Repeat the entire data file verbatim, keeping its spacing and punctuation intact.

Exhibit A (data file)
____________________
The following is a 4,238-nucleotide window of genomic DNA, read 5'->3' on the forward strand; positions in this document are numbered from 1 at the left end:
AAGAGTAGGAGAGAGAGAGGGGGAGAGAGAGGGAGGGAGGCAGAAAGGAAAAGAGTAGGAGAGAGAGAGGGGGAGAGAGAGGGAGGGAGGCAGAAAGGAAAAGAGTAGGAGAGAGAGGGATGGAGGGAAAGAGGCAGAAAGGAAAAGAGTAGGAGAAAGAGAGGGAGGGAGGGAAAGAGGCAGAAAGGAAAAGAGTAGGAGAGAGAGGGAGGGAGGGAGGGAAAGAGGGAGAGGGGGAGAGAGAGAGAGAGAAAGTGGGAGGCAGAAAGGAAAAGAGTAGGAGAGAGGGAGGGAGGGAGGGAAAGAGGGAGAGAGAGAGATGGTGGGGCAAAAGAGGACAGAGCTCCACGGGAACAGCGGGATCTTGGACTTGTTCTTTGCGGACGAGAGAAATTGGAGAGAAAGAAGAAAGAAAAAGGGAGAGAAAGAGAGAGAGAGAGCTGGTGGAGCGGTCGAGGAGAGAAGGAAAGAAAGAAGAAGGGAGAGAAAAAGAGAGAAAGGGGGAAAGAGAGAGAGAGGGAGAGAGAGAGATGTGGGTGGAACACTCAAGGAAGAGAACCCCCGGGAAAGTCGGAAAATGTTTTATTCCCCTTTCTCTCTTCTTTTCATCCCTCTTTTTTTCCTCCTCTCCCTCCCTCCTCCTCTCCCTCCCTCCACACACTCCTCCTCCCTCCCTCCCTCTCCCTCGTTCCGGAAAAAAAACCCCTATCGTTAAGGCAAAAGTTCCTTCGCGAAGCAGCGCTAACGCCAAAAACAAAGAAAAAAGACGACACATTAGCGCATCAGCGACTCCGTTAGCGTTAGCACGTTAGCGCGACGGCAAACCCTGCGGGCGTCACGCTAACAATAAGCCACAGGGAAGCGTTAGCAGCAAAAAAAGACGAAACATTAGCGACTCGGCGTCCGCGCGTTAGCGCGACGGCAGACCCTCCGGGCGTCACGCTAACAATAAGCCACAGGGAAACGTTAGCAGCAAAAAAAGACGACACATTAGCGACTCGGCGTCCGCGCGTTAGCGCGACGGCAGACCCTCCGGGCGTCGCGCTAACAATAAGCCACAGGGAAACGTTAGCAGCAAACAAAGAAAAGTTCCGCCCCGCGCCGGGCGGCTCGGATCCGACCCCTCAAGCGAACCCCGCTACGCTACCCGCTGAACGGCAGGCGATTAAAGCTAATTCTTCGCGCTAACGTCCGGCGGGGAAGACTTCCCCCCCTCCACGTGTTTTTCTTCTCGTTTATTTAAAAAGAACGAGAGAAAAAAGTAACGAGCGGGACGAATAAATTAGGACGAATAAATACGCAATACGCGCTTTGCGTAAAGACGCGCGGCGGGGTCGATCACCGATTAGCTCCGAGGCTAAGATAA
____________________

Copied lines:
The following is a 4,238-nucleotide window of genomic DNA, read 5'->3' on the forward strand; positions in this document are numbered from 1 at the left end:
AAGAGTAGGAGAGAGAGAGGGGGAGAGAGAGGGAGGGAGGCAGAAAGGAAAAGAGTAGGAGAGAGAGAGGGGGAGAGAGAGGGAGGGAGGCAGAAAGGAAAAGAGTAGGAGAGAGAGGGATGGAGGGAAAGAGGCAGAAAGGAAAAGAGTAGGAGAAAGAGAGGGAGGGAGGGAAAGAGGCAGAAAGGAAAAGAGTAGGAGAGAGAGGGAGGGAGGGAGGGAAAGAGGGAGAGGGGGAGAGAGAGAGAGAGAAAGTGGGAGGCAGAAAGGAAAAGAGTAGGAGAGAGGGAGGGAGGGAGGGAAAGAGGGAGAGAGAGAGATGGTGGGGCAAAAGAGGACAGAGCTCCACGGGAACAGCGGGATCTTGGACTTGTTCTTTGCGGACGAGAGAAATTGGAGAGAAAGAAGAAAGAAAAAGGGAGAGAAAGAGAGAGAGAGAGCTGGTGGAGCGGTCGAGGAGAGAAGGAAAGAAAGAAGAAGGGAGAGAAAAAGAGAGAAAGGGGGAAAGAGAGAGAGAGGGAGAGAGAGAGATGTGGGTGGAACACTCAAGGAAGAGAACCCCCGGGAAAGTCGGAAAATGTTTTATTCCCCTTTCTCTCTTCTTTTCATCCCTCTTTTTTTCCTCCTCTCCCTCCCTCCTCCTCTCCCTCCCTCCACACACTCCTCCTCCCTCCCTCCCTCTCCCTCGTTCCGGAAAAAAAACCCCTATCGTTAAGGCAAAAGTTCCTTCGCGAAGCAGCGCTAACGCCAAAAACAAAGAAAAAAGACGACACATTAGCGCATCAGCGACTCCGTTAGCGTTAGCACGTTAGCGCGACGGCAAACCCTGCGGGCGTCACGCTAACAATAAGCCACAGGGAAGCGTTAGCAGCAAAAAAAGACGAAACATTAGCGACTCGGCGTCCGCGCGTTAGCGCGACGGCAGACCCTCCGGGCGTCACGCTAACAATAAGCCACAGGGAAACGTTAGCAGCAAAAAAAGACGACACATTAGCGACTCGGCGTCCGCGCGTTAGCGCGACGGCAGACCCTCCGGGCGTCGCGCTAACAATAAGCCACAGGGAAACGTTAGCAGCAAACAAAGAAAAGTTCCGCCCCGCGCCGGGCGGCTCGGATCCGACCCCTCAAGCGAACCCCGCTACGCTACCCGCTGAACGGCAGGCGATTAAAGCTAATTCTTCGCGCTAACGTCCGGCGGGGAAGACTTCCCCCCCTCCACGTGTTTTTCTTCTCGTTTATTTAAAAAGAACGAGAGAAAAAAGTAACGAGCGGGACGAATAAATTAGGACGAATAAATACGCAATACGCGCTTTGCGTAAAGACGCGCGGCGGGGTCGATCACCGATTAGCTCCGAGGCTAAGATAA